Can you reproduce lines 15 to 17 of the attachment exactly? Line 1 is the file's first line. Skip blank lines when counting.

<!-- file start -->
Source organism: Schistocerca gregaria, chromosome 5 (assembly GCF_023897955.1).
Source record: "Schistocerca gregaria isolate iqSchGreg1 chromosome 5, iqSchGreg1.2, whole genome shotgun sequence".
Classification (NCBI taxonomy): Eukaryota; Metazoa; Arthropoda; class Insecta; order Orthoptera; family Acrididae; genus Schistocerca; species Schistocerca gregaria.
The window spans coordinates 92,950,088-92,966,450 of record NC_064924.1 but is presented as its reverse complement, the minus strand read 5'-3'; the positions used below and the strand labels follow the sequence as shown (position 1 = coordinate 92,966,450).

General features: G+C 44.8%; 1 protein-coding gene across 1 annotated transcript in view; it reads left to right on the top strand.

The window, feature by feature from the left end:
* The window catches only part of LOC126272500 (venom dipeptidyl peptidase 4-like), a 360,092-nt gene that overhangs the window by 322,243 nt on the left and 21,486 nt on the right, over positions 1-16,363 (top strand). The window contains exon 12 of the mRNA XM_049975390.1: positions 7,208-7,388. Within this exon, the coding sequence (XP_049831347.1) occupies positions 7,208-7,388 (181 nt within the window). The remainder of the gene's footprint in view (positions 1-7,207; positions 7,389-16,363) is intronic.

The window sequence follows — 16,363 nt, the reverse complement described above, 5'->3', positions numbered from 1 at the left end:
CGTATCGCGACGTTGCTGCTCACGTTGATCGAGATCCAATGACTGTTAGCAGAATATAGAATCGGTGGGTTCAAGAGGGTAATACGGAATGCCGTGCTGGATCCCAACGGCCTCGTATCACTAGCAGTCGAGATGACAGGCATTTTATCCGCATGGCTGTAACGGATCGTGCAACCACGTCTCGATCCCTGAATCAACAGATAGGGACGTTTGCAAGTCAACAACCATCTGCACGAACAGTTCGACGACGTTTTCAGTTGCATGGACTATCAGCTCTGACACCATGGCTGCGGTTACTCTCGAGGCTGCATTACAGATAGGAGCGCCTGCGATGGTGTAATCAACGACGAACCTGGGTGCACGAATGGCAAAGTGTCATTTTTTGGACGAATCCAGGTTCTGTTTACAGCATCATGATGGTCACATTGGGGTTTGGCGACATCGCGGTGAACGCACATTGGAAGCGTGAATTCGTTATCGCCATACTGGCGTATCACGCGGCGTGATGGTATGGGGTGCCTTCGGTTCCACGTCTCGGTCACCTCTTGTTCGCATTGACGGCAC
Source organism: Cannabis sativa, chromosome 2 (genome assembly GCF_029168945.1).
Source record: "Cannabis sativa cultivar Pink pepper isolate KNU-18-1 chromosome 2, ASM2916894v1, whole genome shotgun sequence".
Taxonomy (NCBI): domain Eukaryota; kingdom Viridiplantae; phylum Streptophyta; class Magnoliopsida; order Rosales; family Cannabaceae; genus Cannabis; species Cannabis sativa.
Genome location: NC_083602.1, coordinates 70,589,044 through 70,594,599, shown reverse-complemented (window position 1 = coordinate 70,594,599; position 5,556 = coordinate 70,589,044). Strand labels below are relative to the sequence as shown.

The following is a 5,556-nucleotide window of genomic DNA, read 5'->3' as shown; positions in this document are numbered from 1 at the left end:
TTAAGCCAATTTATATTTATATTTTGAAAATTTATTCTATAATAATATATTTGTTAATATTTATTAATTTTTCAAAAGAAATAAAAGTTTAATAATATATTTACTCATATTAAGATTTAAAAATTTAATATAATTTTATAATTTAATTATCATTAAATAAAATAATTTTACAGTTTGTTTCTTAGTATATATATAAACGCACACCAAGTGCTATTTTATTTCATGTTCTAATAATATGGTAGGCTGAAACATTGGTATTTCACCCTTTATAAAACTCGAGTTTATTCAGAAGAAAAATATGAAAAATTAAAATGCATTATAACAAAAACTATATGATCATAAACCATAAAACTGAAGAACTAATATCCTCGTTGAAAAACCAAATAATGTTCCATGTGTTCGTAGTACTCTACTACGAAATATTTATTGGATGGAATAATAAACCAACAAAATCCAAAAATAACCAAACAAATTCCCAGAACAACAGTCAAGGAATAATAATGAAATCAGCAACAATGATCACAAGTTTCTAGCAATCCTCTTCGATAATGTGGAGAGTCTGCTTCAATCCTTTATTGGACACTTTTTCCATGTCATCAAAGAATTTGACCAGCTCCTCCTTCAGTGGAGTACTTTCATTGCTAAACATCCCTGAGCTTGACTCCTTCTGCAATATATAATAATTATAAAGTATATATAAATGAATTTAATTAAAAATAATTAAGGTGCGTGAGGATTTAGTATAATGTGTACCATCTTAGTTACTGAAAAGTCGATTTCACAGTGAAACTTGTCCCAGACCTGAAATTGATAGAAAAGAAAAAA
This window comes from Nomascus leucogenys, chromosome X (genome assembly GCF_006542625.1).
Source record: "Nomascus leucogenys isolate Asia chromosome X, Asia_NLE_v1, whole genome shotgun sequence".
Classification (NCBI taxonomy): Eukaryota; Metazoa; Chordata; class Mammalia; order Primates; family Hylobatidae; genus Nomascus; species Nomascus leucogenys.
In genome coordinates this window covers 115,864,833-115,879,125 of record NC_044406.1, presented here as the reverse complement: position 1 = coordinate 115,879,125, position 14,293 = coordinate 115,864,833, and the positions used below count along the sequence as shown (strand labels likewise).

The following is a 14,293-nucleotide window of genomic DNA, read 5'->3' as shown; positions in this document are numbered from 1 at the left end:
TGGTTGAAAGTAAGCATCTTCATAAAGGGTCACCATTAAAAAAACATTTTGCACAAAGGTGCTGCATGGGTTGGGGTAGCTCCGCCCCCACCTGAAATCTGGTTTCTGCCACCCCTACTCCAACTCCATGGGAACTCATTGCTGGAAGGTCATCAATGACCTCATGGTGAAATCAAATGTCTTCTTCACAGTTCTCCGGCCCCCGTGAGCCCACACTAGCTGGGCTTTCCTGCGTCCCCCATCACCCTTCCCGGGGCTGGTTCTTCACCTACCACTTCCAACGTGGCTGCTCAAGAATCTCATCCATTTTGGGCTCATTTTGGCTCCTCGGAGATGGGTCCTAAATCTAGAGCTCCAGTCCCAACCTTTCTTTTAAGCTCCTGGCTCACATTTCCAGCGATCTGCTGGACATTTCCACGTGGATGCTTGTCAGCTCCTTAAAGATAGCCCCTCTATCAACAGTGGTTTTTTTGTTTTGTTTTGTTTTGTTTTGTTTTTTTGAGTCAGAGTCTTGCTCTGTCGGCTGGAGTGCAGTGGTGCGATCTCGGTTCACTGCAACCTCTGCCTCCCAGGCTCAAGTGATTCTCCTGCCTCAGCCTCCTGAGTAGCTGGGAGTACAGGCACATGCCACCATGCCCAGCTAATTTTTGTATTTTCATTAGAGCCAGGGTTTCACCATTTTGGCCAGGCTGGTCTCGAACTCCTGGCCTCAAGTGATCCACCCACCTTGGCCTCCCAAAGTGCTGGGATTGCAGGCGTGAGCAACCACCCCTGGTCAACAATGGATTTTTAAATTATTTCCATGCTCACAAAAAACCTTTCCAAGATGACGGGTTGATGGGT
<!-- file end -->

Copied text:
TTAAGCCAATTTATATTTATATTTTGAAAATTTATTCTATAATAATATATTTGTTAATATTTATTAATTTTTCAAAAGAAATAAAAGTTTAATAATATATTTACTCATATTAAGATTTAAAAATTTAATATAATTTTATAATTTAATTATCATTAAATAAAATAATTTTACAGTTTGTTTCTTAGTATATATATAAACGCACACCAAGTGCTATTTTATTTCATGTTCTAATAATATGGTAGGCTGAAACATTGGTATTTCACCCTTTATAAAACTCGAGTTTATTCAGAAGAAAAATATGAAAAATTAAAATGCATTATAACAAAAACTATATGATCATAAACCATAAAACTGAAGAACTAATATCCTCGTTGAAAAACCAAATAATGTTCCATGTGTTCGTAGTACTCTACTACGAAATATTTATTGGATGGAATAATAAACCAACAAAATCCAAAAATAACCAAACAAATTCCCAGAACAACAGTCAAGGAATAATAATGAAATCAGCAACAATGATCACAAGTTTCTAGCAATCCTCTTCGATAATGTGGAGAGTCTGCTTCAATCCTTTATTGGACACTTTTTCCATGTCATCAAAGAATTTGACCAGCTCCTCCTTCAGTGGAGTACTTTCATTGCTAAACATCCCTGAGCTTGACTCCTTCTGCAATATATAATAATTATAAAGTATATATAAATGAATTTAATTAAAAATAATTAAGGTGCGTGAGGATTTAGTATAATGTGTACCATCTTAGTTACTGAAAAGTCGATTTCACAGTGAAACTTGTCCCAGACCTGAAATTGATAGAAAAGAAAAAA
This window comes from Nomascus leucogenys, chromosome X (genome assembly GCF_006542625.1).
Source record: "Nomascus leucogenys isolate Asia chromosome X, Asia_NLE_v1, whole genome shotgun sequence".